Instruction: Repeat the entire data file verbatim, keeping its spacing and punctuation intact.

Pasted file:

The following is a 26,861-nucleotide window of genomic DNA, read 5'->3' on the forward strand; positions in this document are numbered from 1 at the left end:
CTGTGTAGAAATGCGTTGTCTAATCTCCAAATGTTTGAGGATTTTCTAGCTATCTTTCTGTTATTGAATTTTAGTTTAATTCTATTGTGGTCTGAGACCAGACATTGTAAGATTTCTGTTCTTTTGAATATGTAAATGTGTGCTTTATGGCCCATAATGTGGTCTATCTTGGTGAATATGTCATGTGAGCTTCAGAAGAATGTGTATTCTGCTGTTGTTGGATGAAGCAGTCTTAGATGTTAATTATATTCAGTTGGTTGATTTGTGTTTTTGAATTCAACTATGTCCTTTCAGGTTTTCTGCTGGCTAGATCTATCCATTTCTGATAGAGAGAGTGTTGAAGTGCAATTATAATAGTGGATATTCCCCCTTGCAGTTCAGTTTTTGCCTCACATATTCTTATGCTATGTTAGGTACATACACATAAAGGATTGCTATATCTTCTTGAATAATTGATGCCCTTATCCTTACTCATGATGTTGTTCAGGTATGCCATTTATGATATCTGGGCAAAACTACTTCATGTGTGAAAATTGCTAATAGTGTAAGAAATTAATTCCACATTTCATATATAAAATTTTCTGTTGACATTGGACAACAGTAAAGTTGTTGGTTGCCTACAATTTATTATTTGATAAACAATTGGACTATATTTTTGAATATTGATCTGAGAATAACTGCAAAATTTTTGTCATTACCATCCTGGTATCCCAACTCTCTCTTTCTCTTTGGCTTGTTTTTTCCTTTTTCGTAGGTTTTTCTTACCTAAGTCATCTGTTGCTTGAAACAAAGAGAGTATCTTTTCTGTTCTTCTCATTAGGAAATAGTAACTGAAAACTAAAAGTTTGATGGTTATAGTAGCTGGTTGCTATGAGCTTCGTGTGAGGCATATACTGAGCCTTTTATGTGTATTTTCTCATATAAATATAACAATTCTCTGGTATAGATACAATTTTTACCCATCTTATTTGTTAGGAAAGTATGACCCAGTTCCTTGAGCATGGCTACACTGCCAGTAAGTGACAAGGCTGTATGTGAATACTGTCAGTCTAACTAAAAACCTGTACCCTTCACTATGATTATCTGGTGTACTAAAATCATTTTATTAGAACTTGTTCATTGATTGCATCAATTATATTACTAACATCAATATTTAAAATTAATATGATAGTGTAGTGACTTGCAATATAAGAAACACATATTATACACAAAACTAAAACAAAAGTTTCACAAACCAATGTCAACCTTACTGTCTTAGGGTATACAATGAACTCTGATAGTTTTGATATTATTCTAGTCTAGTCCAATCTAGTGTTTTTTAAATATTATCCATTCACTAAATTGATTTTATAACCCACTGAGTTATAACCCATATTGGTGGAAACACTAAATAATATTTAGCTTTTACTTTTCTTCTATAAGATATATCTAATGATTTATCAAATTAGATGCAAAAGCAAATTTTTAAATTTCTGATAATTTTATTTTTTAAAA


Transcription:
The following is a 26,861-nucleotide window of genomic DNA, read 5'->3' on the forward strand; positions in this document are numbered from 1 at the left end:
CTGTGTAGAAATGCGTTGTCTAATCTCCAAATGTTTGAGGATTTTCTAGCTATCTTTCTGTTATTGAATTTTAGTTTAATTCTATTGTGGTCTGAGACCAGACATTGTAAGATTTCTGTTCTTTTGAATATGTAAATGTGTGCTTTATGGCCCATAATGTGGTCTATCTTGGTGAATATGTCATGTGAGCTTCAGAAGAATGTGTATTCTGCTGTTGTTGGATGAAGCAGTCTTAGATGTTAATTATATTCAGTTGGTTGATTTGTGTTTTTGAATTCAACTATGTCCTTTCAGGTTTTCTGCTGGCTAGATCTATCCATTTCTGATAGAGAGAGTGTTGAAGTGCAATTATAATAGTGGATATTCCCCCTTGCAGTTCAGTTTTTGCCTCACATATTCTTATGCTATGTTAGGTACATACACATAAAGGATTGCTATATCTTCTTGAATAATTGATGCCCTTATCCTTACTCATGATGTTGTTCAGGTATGCCATTTATGATATCTGGGCAAAACTACTTCATGTGTGAAAATTGCTAATAGTGTAAGAAATTAATTCCACATTTCATATATAAAATTTTCTGTTGACATTGGACAACAGTAAAGTTGTTGGTTGCCTACAATTTATTATTTGATAAACAATTGGACTATATTTTTGAATATTGATCTGAGAATAACTGCAAAATTTTTGTCATTACCATCCTGGTATCCCAACTCTCTCTTTCTCTTTGGCTTGTTTTTTCCTTTTTCGTAGGTTTTTCTTACCTAAGTCATCTGTTGCTTGAAACAAAGAGAGTATCTTTTCTGTTCTTCTCATTAGGAAATAGTAACTGAAAACTAAAAGTTTGATGGTTATAGTAGCTGGTTGCTATGAGCTTCGTGTGAGGCATATACTGAGCCTTTTATGTGTATTTTCTCATATAAATATAACAATTCTCTGGTATAGATACAATTTTTACCCATCTTATTTGTTAGGAAAGTATGACCCAGTTCCTTGAGCATGGCTACACTGCCAGTAAGTGACAAGGCTGTATGTGAATACTGTCAGTCTAACTAAAAACCTGTACCCTTCACTATGATTATCTGGTGTACTAAAATCATTTTATTAGAACTTGTTCATTGATTGCATCAATTATATTACTAACATCAATATTTAAAATTAATATGATAGTGTAGTGACTTGCAATATAAGAAACACATATTATACACAAAACTAAAACAAAAGTTTCACAAACCAATGTCAACCTTACTGTCTTAGGGTATACAATGAACTCTGATAGTTTTGATATTATTCTAGTCTAGTCCAATCTAGTGTTTTTTAAATATTATCCATTCACTAAATTGATTTTATAACCCACTGAGTTATAACCCATATTGGTGGAAACACTAAATAATATTTAGCTTTTACTTTTCTTCTATAAGATATATCTAATGATTTATCAAATTAGATGCAAAAGCAAATTTTTAAATTTCTGATAATTTTATTTTTTAAAA